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Depressive symptoms are associated with soluble P-selectin reactivity to acute exercise in heart failure


Wirtz, P H; Hong, S; Redwine, L S; Tafur, J; Rutledge, T; Ziegler, M G; Greenberg, B; Mills, P J (2009). Depressive symptoms are associated with soluble P-selectin reactivity to acute exercise in heart failure. Biological Psychiatry, 65(9):801-807.

Abstract

BACKGROUND: To determine the effects of depressive symptom severity on the circulating soluble adhesion molecule response to an acute exercise challenge in patients with heart failure (HF) compared with control subjects. METHODS: Thirty-eight male HF patients and 19 male control subjects (mean age +/- SEM: 55.5 +/- 1.9) completed the Beck Depression Inventory (BDI) before undergoing a moderate 20-minute bicycle exercise at approximately 65% to 70% VO(2peak). Plasma levels of the soluble adhesion molecules P-selectin (sP-selectin) (sCD62P) and soluble intercellular adhesion molecule-1 (sICAM-1) were determined immediately before and after and 10 minutes after exercise. RESULTS: Higher BDI scores moderated greater increases in sP-selectin levels in response to exercise over time in HF patients as compared with control subjects [F(1.8/84.5) = 3.25, p = .05]. Post hoc testing revealed that in HF patients, but not in control subjects, higher BDI scores were significantly associated with greater increases in sP-selectin levels over time in response to exercise [BDI by exercise interaction: F(1.6/49.6) = 5.67, p = .010]. Also, in HF patients, but not in control subjects, higher BDI scores were associated with higher sP-selectin levels at pre-exercise and postexercise time points [main effect BDI: F(1/31) = 4.86, p = .035]. CONCLUSIONS: Our findings suggest that in male HF patients with increasing depressive symptom severity, levels of the adhesion molecule sP-selectin are higher before and after exercise and have greater increases in response to exercise. This could have implications for acute coronary syndromes associated with exercise and thereby may impact mortality.

Abstract

BACKGROUND: To determine the effects of depressive symptom severity on the circulating soluble adhesion molecule response to an acute exercise challenge in patients with heart failure (HF) compared with control subjects. METHODS: Thirty-eight male HF patients and 19 male control subjects (mean age +/- SEM: 55.5 +/- 1.9) completed the Beck Depression Inventory (BDI) before undergoing a moderate 20-minute bicycle exercise at approximately 65% to 70% VO(2peak). Plasma levels of the soluble adhesion molecules P-selectin (sP-selectin) (sCD62P) and soluble intercellular adhesion molecule-1 (sICAM-1) were determined immediately before and after and 10 minutes after exercise. RESULTS: Higher BDI scores moderated greater increases in sP-selectin levels in response to exercise over time in HF patients as compared with control subjects [F(1.8/84.5) = 3.25, p = .05]. Post hoc testing revealed that in HF patients, but not in control subjects, higher BDI scores were significantly associated with greater increases in sP-selectin levels over time in response to exercise [BDI by exercise interaction: F(1.6/49.6) = 5.67, p = .010]. Also, in HF patients, but not in control subjects, higher BDI scores were associated with higher sP-selectin levels at pre-exercise and postexercise time points [main effect BDI: F(1/31) = 4.86, p = .035]. CONCLUSIONS: Our findings suggest that in male HF patients with increasing depressive symptom severity, levels of the adhesion molecule sP-selectin are higher before and after exercise and have greater increases in response to exercise. This could have implications for acute coronary syndromes associated with exercise and thereby may impact mortality.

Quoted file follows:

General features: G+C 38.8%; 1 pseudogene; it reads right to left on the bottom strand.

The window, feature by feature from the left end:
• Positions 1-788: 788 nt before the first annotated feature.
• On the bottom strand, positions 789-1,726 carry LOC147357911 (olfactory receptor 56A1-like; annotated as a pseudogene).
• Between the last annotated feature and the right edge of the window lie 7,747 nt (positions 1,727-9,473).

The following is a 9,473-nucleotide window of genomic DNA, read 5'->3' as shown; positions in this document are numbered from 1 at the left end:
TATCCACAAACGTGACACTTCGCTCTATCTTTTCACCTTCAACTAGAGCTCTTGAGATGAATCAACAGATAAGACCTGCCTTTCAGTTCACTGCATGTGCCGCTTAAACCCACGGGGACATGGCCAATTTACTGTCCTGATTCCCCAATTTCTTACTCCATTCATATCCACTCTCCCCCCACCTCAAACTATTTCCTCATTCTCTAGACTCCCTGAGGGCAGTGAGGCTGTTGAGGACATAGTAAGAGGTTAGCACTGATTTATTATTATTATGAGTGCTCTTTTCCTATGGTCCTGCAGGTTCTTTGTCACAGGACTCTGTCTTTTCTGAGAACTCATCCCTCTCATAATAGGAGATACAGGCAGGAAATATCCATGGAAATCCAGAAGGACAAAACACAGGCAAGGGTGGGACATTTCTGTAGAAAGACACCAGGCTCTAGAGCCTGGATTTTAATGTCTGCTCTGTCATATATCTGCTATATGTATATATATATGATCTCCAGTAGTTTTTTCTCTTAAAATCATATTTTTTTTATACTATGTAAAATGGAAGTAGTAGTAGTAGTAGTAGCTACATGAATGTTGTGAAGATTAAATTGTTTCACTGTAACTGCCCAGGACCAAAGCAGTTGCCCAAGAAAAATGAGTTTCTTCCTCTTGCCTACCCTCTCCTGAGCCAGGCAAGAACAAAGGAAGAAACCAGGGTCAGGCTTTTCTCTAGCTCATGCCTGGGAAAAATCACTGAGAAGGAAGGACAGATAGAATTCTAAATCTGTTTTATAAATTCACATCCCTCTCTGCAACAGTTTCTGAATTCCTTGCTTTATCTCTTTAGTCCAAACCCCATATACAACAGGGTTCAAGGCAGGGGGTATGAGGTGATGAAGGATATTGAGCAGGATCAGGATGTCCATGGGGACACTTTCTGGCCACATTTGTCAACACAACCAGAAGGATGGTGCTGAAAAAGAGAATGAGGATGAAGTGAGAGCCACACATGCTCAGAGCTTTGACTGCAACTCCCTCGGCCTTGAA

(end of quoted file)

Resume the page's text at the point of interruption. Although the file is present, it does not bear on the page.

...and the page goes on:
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Additional indexing

Item Type:Journal Article, refereed, original work
Communities & Collections:06 Faculty of Arts > Institute of Psychology
Dewey Decimal Classification:150 Psychology
Language:English
Date:1 May 2009
Deposited On:19 Jan 2009 13:47
Last Modified:05 Apr 2016 12:51
Publisher:Elsevier
ISSN:0006-3223
Funders:NIH Grants HL-073355 and HL-57265 (to PJM), UCSD Grant RR-00827 (to PJM), Swiss National Foundation IZKOBO-122843/1 (to PHW)
Publisher DOI:https://doi.org/10.1016/j.biopsych.2008.11.013
PubMed ID:19118820

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